How Do Donations to a 501(c)(3) Work in Taxes?

By Edward A. Haman, J.D.

How Do Donations to a 501(c)(3) Work in Taxes?

By Edward A. Haman, J.D.

The Internal Revenue Code includes provisions intended to benefit charitable organizations. Some of these provisions exempt the charity from paying federal taxes, while others are designed to encourage charitable donations by granting tax deductions to those who donate to charities. However, there are limitations on the deductibility of such donations.

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Qualified Charities

In order for someone to obtain a tax deduction for a donation to a charity, the donation must be made to a charity that has been qualified by the Internal Revenue Service (IRS) as an approved charitable organization. If you plan to make a donation, you need to be sure the organization is a qualified charity. To help you make this determination, the IRS makes available a list of eligible organizations.

Such organizations are approved by satisfying the IRS that they meet the requirements of Section 501(c)(3) of the Internal Revenue Code. Individuals, political organizations, and political candidates generally do not qualify. For example, you cannot take a tax deduction for giving your nephew $5,000 to help pay for his college expenses. If the organization has not been approved by the IRS, you cannot deduct the donation.

Taking the Charitable Deduction

In order to claim a charitable deduction, you must itemize all of your deductions on the form Itemized Deductions (Schedule A) of your tax return. You cannot deduct a charitable contribution if you take the standard deduction on your tax return. This means that the total amount of your itemized deductions must exceed the amount of the standard deduction, which is $12,200 for an individual, $24,400 for a married couple, and $18,350 for a head of household, for the 2019 tax year. These amounts are slightly higher for seniors.

For example, if you are a single individual who donated $5,000 to qualified charities but your other permissible itemized deductions do not exceed $7,200, it is more beneficial to take the standard deduction instead of claiming the charitable contribution.

Deductions must be taken for the tax year in which the donation is made. This means when the check is put in the mail, when the property is delivered or title transferred, or when the donation is charged to your credit card—not when you pay the credit card bill.

If you received any benefit in return for the donation, you may not deduct the value of the benefit. For example, if you donate $100 to the Sierra Club and receive a backpack with a value of $20, your deduction is limited to $80. This is called a quid pro quo contribution and requires the charitable organization to provide you with a written disclosure stating the deductible amount if the total contribution is more than $75.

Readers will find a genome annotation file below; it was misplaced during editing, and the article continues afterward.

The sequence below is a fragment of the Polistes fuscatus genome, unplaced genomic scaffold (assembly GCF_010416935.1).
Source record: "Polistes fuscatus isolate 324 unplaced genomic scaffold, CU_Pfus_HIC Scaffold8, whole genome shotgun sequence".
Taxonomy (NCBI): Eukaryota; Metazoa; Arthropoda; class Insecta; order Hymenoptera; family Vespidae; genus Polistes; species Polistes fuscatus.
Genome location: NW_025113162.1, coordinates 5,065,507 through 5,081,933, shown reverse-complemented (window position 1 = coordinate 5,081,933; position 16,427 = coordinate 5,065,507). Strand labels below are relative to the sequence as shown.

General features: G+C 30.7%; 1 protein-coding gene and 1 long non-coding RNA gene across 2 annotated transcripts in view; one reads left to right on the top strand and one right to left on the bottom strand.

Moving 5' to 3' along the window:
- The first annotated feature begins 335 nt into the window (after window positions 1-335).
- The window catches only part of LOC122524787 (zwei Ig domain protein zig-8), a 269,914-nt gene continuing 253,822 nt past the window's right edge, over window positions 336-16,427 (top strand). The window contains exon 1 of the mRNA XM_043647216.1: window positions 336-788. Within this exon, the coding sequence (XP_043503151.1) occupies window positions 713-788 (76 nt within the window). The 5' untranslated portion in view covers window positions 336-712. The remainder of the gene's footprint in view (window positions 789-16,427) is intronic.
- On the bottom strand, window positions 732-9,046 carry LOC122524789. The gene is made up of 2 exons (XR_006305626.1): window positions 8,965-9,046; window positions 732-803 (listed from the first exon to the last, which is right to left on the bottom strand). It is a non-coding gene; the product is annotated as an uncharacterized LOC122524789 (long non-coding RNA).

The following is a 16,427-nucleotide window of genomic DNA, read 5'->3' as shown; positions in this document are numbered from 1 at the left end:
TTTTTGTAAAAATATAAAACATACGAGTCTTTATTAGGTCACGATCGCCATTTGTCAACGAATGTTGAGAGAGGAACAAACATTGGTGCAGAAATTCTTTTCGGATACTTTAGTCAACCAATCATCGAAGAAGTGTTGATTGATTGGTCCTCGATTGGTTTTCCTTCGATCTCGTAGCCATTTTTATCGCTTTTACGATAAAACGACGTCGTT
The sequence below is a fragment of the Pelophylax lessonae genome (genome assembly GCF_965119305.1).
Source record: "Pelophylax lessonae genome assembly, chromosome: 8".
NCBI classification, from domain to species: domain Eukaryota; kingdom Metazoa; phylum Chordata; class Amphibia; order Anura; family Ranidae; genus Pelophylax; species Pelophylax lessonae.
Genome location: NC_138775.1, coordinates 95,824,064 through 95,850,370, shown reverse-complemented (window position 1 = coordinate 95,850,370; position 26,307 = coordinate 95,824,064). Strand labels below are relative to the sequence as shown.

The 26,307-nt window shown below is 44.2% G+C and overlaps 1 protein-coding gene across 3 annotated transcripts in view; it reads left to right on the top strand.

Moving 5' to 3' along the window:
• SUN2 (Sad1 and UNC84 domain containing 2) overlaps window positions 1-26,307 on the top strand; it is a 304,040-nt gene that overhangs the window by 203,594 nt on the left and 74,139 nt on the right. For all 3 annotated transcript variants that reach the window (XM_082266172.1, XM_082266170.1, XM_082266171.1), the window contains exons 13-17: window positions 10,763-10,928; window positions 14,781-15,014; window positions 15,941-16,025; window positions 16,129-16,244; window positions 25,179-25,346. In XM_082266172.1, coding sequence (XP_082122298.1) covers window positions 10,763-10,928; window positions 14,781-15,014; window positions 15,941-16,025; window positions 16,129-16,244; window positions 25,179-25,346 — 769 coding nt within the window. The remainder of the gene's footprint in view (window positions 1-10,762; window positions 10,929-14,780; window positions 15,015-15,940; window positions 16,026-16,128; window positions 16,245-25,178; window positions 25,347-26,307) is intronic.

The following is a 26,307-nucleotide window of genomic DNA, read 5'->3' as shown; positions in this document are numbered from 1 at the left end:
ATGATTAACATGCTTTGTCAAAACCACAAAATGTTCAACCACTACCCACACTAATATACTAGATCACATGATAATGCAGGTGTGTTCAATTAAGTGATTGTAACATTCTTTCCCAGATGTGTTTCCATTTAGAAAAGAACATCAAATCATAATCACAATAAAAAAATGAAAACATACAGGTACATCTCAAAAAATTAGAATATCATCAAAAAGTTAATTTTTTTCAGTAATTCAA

Documenting Donations

In order to take a deduction, you need sufficient documentation as proof. The form of the documentation depends upon the nature of the donation.

Cash donations. For a cash donation, you should have either a cancelled check or a receipt. The receipt is generally either a receipt from the charity, a bank account statement showing an ACH transaction, or verification of a credit card payment. If you signed up for periodic donations through a payroll deduction, paystubs or W-2 forms are acceptable. The record must show the date, name of the charity, and amount of the donation. A checkbook entry or other record prepared by the donor is not acceptable.

Property donations. If you donate property, you can usually deduct its fair market value. Clothing and household items must be in at least good condition. If the value exceeds $250, you need a receipt from the charity, with a description of the property, the claimed value of the donation, and whether any goods or services were provided for the donation. If the value exceeds $500, you need to file Noncash Charitable Contributions (Form 8283) with your tax return. If the value of the property exceeds $5,000, an appraisal of the property is required. If you plan to donate a vehicle, such as a car, boat, or RV, see the IRS publication A Donor's Guide to Vehicle Donation.

Contributions as a volunteer. If you perform volunteer work for a qualified charity, you cannot deduct the value of your time. However, you can deduct any expenses you incur in connection with your volunteer work, provided the charity does not reimburse you. Receipts or other documentation should be kept.


Generally, you may only deduct the equivalent of 60% of your adjusted gross income, although this limit is lower for certain types of property donations, such as property subject to capital gain. For more details about charitable deductions, you may wish to consult Charitable Contributions (Publication 526).

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